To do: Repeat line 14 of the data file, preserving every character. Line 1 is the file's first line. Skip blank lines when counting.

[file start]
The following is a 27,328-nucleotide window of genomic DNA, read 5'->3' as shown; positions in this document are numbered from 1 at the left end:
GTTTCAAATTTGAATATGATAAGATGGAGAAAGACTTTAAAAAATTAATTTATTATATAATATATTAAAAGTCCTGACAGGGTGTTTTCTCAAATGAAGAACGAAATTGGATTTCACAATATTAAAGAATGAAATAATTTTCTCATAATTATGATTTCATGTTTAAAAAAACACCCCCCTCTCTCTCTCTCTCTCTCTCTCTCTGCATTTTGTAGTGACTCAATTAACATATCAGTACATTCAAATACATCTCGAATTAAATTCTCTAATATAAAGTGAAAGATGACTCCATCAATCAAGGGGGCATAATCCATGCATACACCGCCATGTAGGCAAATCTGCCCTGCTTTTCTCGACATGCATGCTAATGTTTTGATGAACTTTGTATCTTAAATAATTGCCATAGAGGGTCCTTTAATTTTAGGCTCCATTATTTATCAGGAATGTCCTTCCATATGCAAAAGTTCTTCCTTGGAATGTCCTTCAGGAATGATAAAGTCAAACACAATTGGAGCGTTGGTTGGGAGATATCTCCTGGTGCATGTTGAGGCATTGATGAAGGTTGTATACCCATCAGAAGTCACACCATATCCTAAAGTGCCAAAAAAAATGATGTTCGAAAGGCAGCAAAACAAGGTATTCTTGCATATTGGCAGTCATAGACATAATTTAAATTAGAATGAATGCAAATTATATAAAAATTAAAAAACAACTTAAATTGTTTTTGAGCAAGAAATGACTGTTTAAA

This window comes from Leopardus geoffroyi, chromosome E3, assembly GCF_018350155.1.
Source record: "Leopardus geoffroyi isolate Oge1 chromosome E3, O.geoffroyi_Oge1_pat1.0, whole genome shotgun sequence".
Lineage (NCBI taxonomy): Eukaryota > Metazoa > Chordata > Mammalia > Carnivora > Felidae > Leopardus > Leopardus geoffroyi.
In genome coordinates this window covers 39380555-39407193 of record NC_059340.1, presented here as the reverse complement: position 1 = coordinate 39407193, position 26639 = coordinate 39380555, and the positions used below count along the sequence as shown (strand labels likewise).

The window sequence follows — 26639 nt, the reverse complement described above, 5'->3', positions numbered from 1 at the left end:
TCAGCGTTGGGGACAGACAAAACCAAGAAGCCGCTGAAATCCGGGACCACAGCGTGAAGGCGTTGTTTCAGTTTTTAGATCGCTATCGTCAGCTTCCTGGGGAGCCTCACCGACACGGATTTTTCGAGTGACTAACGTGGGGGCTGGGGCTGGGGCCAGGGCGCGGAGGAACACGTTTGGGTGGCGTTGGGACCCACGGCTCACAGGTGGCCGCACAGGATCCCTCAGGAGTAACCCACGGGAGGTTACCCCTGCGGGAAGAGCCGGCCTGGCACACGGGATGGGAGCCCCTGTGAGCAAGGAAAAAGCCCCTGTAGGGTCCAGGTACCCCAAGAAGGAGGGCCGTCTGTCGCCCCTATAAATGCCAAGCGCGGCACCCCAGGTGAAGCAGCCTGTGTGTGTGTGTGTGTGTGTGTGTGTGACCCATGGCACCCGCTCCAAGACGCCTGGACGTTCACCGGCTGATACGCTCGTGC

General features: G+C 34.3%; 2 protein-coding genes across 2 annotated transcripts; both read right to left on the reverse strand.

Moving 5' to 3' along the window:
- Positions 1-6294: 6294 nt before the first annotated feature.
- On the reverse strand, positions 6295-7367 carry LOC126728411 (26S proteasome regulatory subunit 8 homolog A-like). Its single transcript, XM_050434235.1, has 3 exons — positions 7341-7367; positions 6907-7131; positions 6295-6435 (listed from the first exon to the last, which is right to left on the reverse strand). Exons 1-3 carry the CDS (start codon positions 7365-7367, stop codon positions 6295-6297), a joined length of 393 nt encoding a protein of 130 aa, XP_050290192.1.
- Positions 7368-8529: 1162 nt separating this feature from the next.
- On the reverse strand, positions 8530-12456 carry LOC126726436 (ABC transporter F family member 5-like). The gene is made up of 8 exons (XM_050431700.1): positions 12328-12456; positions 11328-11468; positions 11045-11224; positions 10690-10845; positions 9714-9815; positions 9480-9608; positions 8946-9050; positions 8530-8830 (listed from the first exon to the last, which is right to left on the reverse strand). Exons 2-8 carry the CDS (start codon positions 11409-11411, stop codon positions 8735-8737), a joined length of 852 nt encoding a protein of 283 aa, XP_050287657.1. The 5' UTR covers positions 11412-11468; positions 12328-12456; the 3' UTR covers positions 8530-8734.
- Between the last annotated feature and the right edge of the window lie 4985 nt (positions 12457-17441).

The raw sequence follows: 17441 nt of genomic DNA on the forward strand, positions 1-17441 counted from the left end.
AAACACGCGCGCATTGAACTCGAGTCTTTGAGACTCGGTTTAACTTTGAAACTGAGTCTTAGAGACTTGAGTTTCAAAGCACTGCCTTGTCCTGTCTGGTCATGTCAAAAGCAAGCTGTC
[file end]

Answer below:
- On the reverse strand, positions 8530-12456 carry LOC126726436 (ABC transporter F family member 5-like). The gene is made up of 8 exons (XM_050431700.1): positions 12328-12456; positions 11328-11468; positions 11045-11224; positions 10690-10845; positions 9714-9815; positions 9480-9608; positions 8946-9050; positions 8530-8830 (listed from the first exon to the last, which is right to left on the reverse strand). Exons 2-8 carry the CDS (start codon positions 11409-11411, stop codon positions 8735-8737), a joined length of 852 nt encoding a protein of 283 aa, XP_050287657.1. The 5' UTR covers positions 11412-11468; positions 12328-12456; the 3' UTR covers positions 8530-8734.